2. by metonymy of the container for the contained, οἱ αἰῶνες denotes the worlds, the universe, i. e. the aggregate of things contained in time (on the plural cf. Winers Grammar, 176 (166); Buttmann, 24 (21)): Hebrews 1:2; Hebrews 11:3; and (?) 1 Timothy 1:17; (Revelation 15:3 WH text; cf. Psalm 144:13 (); Tobit 13:6, 10; Sir. 36:22; Philo de plant. Noe § 12 twice;de mundo § 7; Josephus, Antiquities 1, 18, 7; Clement of Rome, 1 Cor. 61, 2 [ET]; 35, 3 [ET] (πατήρ τῶν αἰώνων); 55, 6 [ET] (Θεός τῶν αἰώνων); Apostolic Constitutions 7, 34; see Abbot in Journal Society for Biblical Literature etc. i., p. 106 n.). So αἰών in Wis. 13:9 Wis. 14:6 Wis. 18:4; the same use occurs in the Talmud, Chaldee, Syriac, Arabic; cf. Bleek, Hebraerbr. ii., 1, p. 36ff; Gesenius, Thesaurus ii., p. 1036; (cf. the use of οἱ αἰῶνες in the Fathers, equivalent to the world of mankind, e. g. Ignatius ad Eph. 19, 2 [ET]):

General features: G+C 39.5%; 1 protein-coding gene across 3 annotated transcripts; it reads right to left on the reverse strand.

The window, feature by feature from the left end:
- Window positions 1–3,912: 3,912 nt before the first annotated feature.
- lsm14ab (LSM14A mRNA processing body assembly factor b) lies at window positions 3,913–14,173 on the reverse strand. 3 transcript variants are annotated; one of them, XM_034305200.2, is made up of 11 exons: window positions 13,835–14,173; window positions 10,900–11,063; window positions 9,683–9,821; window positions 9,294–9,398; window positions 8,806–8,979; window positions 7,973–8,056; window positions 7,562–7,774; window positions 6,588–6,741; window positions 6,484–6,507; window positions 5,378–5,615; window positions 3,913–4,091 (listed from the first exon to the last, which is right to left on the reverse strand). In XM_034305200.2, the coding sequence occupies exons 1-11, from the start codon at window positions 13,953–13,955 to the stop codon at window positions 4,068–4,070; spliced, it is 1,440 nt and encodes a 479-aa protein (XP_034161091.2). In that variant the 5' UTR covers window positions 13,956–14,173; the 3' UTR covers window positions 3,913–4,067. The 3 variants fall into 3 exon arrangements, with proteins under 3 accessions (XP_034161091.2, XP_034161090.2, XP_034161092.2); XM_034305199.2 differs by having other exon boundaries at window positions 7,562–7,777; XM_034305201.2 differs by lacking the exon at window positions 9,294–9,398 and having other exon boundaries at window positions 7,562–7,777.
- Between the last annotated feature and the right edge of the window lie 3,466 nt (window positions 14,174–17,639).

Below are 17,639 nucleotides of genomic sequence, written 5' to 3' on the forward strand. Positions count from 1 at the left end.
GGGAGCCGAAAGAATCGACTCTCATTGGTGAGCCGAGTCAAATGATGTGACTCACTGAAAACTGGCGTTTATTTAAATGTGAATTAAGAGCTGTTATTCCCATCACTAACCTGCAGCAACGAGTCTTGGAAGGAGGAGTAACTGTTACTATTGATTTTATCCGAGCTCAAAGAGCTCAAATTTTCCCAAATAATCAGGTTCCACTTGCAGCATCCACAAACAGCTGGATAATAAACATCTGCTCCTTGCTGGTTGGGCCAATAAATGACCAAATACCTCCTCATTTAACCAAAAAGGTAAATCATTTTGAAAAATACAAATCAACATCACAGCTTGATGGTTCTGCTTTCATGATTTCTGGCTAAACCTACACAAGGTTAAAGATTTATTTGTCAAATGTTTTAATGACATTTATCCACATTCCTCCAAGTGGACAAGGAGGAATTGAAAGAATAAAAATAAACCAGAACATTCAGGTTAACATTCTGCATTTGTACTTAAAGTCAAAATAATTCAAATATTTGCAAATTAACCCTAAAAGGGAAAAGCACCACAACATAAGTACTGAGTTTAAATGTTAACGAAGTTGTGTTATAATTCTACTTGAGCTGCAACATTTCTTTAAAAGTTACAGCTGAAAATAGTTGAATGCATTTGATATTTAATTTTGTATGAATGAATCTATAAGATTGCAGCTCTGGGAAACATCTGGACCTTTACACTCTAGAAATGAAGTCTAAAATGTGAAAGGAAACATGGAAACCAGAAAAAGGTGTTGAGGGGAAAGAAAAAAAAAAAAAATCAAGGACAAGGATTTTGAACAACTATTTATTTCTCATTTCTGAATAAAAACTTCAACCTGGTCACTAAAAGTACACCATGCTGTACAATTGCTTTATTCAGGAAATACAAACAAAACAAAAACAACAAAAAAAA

3. As the Jews distinguished הַזֶּה הָעולָם the time before the Messiah, and הַבָּא הַעולָם, the time after the advent of the Messiah (cf. Riehm, Lehrb. d. Hebraerbr., p. 204ff; (Schürer, § 29, 9)), so most of the N. T. writers distinguish αἰών οὗτος this age (also simply αἰών, Matthew 13:22; Mark 4:19 G L T Tr WH; ἐνεστὼς αἰών, Galatians 1:4; νῦν αἰών, 1 Timothy 6:17; (2 Timothy 4:10); Titus 2:12), the time before the appointed return or truly Messianic advent of Christ (i. e., the παρουσία, which see), the period of instability, weakness, impiety, wickedness, calamity, misery — and αἰών μέλλων the future age (also αἰών ἐκεῖνος, Luke 20:35; αἰών ἐρχόμενος, Luke 18:30; Mark 10:30; οἱ αἰῶνες οἱ ἐπερχόμενοι, Ephesians 2:7), i. e., the age after the return of Christ in majesty, the period of the consummate establishment of the divine kingdom and all its blessings: Matthew 12:32; Ephesians 1:21; cf. Fritzsche on Romans, vol. 3:22f. Hence, the things of 'this age' are mentioned in the N. T. with censure: αἰών οὗτος, by metonymy, men controlled by the thoughts and pursuits of this present time, Romans 12:2, the same who are called υἱοί τοῦ αἰῶνος τούτου in Luke 16:8; Luke 20:34; κατά τόν αἰῶνα τοῦ κόσμου τούτου conformably to the age to which this (wicked) world belongs, Ephesians 2:2 (cf. Trench, § 59 under the end); ἀγαπᾶν τόν νῦν αἰῶνα, 2 Timothy 4:10 (see ἀγαπάω); ἀρχόντων τοῦ αἰῶνος τούτου, 1 Corinthians 2:6 (see ἄρχων); Θεός τοῦ αἰ. τούτου, the devil, who rules the thoughts and deeds of the men of this age, 2 Corinthians 4:4; αἱ μέριμναι τοῦ αἰῶνος, the anxieties for the things of this age, Mark 4:19; πλούσιος ἐν τῷ νῦν αἰῶνι, rich in worldly wealth, 1 Timothy 6:17; σοφία ... τοῦ αἰῶνος τούτου such wisdom as belongs to this age — full of error, arrogant, hostile to the gospel, 1 Corinthians 2:6; συζητητής τοῦ αἰ. τούτου, disputer, sophist, such as we now find him, 1 Corinthians 1:20; συντέλεια τοῦ αἰ. τούτ., the end, or rather consummation, of the age preceding Christ's return, with which will be connected the resurrection of the dead, the last judgment, the demolition of this world and its restoration to a more excellent condition (cf. 4 Esdr. 7:43 []), Matthew 13:39f, 49; Matthew 24:3; Matthew 28:20; it is called συντέλεια τῶν αἰώνων in Hebrews 9:26 (so Test xii. Patr., test. Levi 10, test. Benj. 11 (cf. Vorstman, p. 133)); τά τέλη τῶν αἰώνων the ends (last part) of the ages before the return of Christ, 1 Corinthians 10:11; δυνάμεις τοῦ μέλλοντος αἰῶνος, powers which present themselves from the future or divine order of things, i. e., the Holy Spirit, Hebrews 6:5; τοῦ αἰῶνος ἐκείνου τυχεῖν, to partake of the blessings of the future age, Luke 20:35. Among the N. T. writers James does not use the word αἰών. (On the word in its relation to κόσμος see Trench, § 59: Its biblical sense and its relation to עולָם are discussed by Stuart, Exeget. Essays on Words relating to Future Punishment, Andover, 1830 (and Presbyterian Publishing Committee, Philadelphia); Tayler Lewis in Lange's Commentary on Ecclesiastes, pp. 44-51; J. W. Hanson, Aion-Aionios (pp. 174), Chicago, 1880. See especially E. Abbot, Literature of the Doctrine of a Future Life, etc. (New York, 1867), Index of subjects, under the word For its meanings in ecclesiastical writings see Suicer, Thesaurus Eccl. i. col. 140ff, cf. ii. col 1609; Huet, Origeniana (Appendix to Vol. iv. of De la Rue's Origen) book ii. c. ii. quaest. 11, § 26. Its use in Homer, Hesiod, Pindar, Aeschylus, Sophocles, Euripides, Aristotle, Plato, Tim. Locr., is exhibited in detail by E. S. Goodwin in the Christ. Exam. for March and May, 1831, March and May, 1832. "On αἰών as the complete period, either of each particular life or of all existence, see Aristotle, cael. 1, 9, 15; on αἰών and χρόνος, cf. Philo (quis rer. div. her. § 34) i. 496, 18f; (de mut. nom. § 47) i. 619, 10f." Liddell and Scott, edition 6; see also Philo de alleg. leg. iii. 8;quod deus immut. § 6 at the end;de secular § 11;de praem, et poen. § 15; and (de mund, opif. § 7) especially J. G. Muller, Philo's Lehre v. d. Weltschopfung, p. 168 (Berl. 1864). Schmidt (chapter 44) gives the distinction, for substance, as follows: both words denote the abstract idea of time and with special reference to its extent or duration; χρόνος is the general designation for time, which can be divided up into portions, each of which is in its turn a χρόνος; on the other hand, αἰών, which in the concrete and simple language of Homer (Pindar and the Tragedians) denotes the allotted lifetime, even the life, of the individual (Iliad 4, 478 μινυνθάδιος δέ οἱ αἰών etc.), in Attic prose differs from χρόνος by denoting time unlimited and boundless, which is not conceived of as divisible into αἰῶνες (contrast here biblical usage and see below), but rather into χρόνοι. In philosophical speech it is without beginning also. Cf. Tim. Locr. 97 c. d. χρόνῳ δέ τά μέρεα τάσδε τάς περιόδως λέγοντι, ἅς ἐκόσμησεν Θεός σύν κόσμῳ. Οὐ γάρ ἦν πρό κόσμῳ ἄστρα. Διόπερ οὐδ' ἐνιαυτός ὀυδ' ὠρᾶν περίοδοι, αἷς μετρηταί γεννατὸς χρόνος οὗτος. Ἑικών δέ ἐστι τῷ ἀγεννάτω χρόνῳ, ὅν αἰῶνα ποταγορεύομες. ὡς γάρ ποτ' ἀΐδιον παράδειγμα, τόν ἰδανικὸν κόσμον, ὅδε ὠρανός ἐγεννάθη, οὕτως ὡς πρός παράδειγμα, τόν αἰῶνα, ὅδε χρόνος σύν κόσμῳ ἐδαμιουργήθη — after Plato, Timaeus, p. 37 d. (where see Stallbaum's note and references); Isocrates 8, 34 τούς εὐσεβείας καί δικαιοσύνης ζῶντας (ὁρῶ) ἐν τέ τοῖς παροῦσι χρόνοις ἀσφαλῶς διάγοντας καί περί τοῦ σύμπαντος αἰῶνος ἡδίους τάς ἐλπίδας ἔχοντας. The adjective ἄχρονος independent of time, above and beyond all time, is synonymous with αἰώνιος; where time (with its subdivisions and limitations) ends eternity begins: Nonnus, metaph, evang. Johan. 1:1, ἄχρονος ἦν, ἀκίχητος, ἐν ἀρρήτω λόγος ἀρχή. Thoroughly Platonic in cast are the definitions of Gregory of Nazianzus (orat. xxxviii. 8) αἰών γάρ οὔτε χρόνος οὔτε χρόνου τί μέρος. Οὐδέ γάρ μετρητόν, ἀλλ' ὅπερ, ἡμῖν χρόνος ἡλίου φορά μετρούμενος, τοῦτο τοῖς ἀϊδίοις αἰών, τό συμπαρεκτεινόμενον τοῖς οὖσιν οἷον τί χρονικὸν κίνημα καί διάστημα (Suicer as above). So Clement of Alexandria, strom., i. 13, p. 756 a., Migne edition, γ' οὖν αἰών τοῦ χρόνου τό μέλλον καί τό ἐνεστὼς, αὐτάρ δή καί τό παρωχηκος ἀκαριαιὼς συνίστησι. Instances from extra-biblical writings of the use of αἰών in the plural are: τόν ἀπ' αἰώνων μύθον, Anthol. vol iii., part ii., p. 55, Jacobs edition; εἰς αἰῶνας, ibid. vol. iv. epigr. 492; ἐκ περιτροπῆς αἰώνων, Josephus, b. j. 3, 8, 5; εἰς αἰῶνας διαμενεῖ, Sextus Empiricus, adv. Phys. i. 62. The discussions which have been raised respecting the word may give interest to additional references to its use by Philo and Josephus. Philo: πᾶς (ἅπας, σύμπας) or πᾶς (etc.) αἰών:de alleg. leg. iii. § 70;de cherub. § I (a noteworthy passage, cf.de congressu ernd. § 11 and references under the word θάνατος);de sacrif. Ab. et Caini § 11;quod det. pot. § 48;quod deus immut. § 1, § 24;de plantat. § 27;de sobrietate § 13;de migr. Abr. § 2;de secular § 9;de mut. nom. § 34;de somn. ii., § 15, § 31, § 38;de legat. ad Gaium § 38; () μακρός αἰών:de sacrif. Ab et Caini § 21;de ebrietate § 47;de secular § 20; αἰών μήκιστος:de sobrietate § 5;de secular § 21; ἄπειρος αἰών:de legat, ad Gaium § 11; ἔμπροσθεν αἰών:de praem, et. poen. § 6; αἰών πολύς:de Abrah. § 46; τίς αἰών:de merc. meretr. § 1; δἰ αἰών:de cherub. § 26;de plantat. § 27; εἰς τόν αἰών:de gigant. § 5; ἐν (τῷ) αἰώνω:de mut. nom. § 2 (twice) (note the restriction);quod deus immut. § 6; ἐξ αἰών:de somn. 1 § 3; ἐπ' αἰῶνος:de plantat. § 12 (twice);de mundo § 7; πρό αἰῶνος:de mut. nom. § 2; πρός αἰ.:de mut. nom. § 11; () αἰών:de secular § 18;de alleg. leg. iii. § 70;de cherub. § 22;de migr. Abr. § 22;de somn. i., § 18, § 22;de Josepho § 5;de vita Moys. ii. § 3;de decalogo § 14;de victimis § 3; fragment in Mang. 2:660 (Richter vi., p. 219);de plantat. § 12 (bis);de mundo § 7. Josephus: () πᾶς αἰών: Antiquities 1, 18, 7; 3, 8, 10; contra Apion 2, 11, 3; 2, 22, 1; μακρός αἰών: Antiquities 2, 7, 3; πολύς αἰών: contra Apion 2, 31, 1; τοσοῦτος αἰών: contra Apion 1, 8, 4; πλῆθος αἰῶνος: Antiquities prooem. § 3; ἀπ' αἰῶνος: b. j. prooem. § 4; δἰ αἰῶνος: Antiquities 1, 18, 8; 4, 6, 4; b. j. 6, 2, 1; εἰς (τόν) αἰωνον: Antiquities 4, 8, 18; 5, 1, 27; 7, 9, 5; 7, 14, 5; ἐξ αἰωνον: b. j. 5, 10, 5; () αἰών: Antiquities 19, 2, 2; b. j. 1, 21, 10; plural (see above) 3, 8, 5. See αἰώνιος.)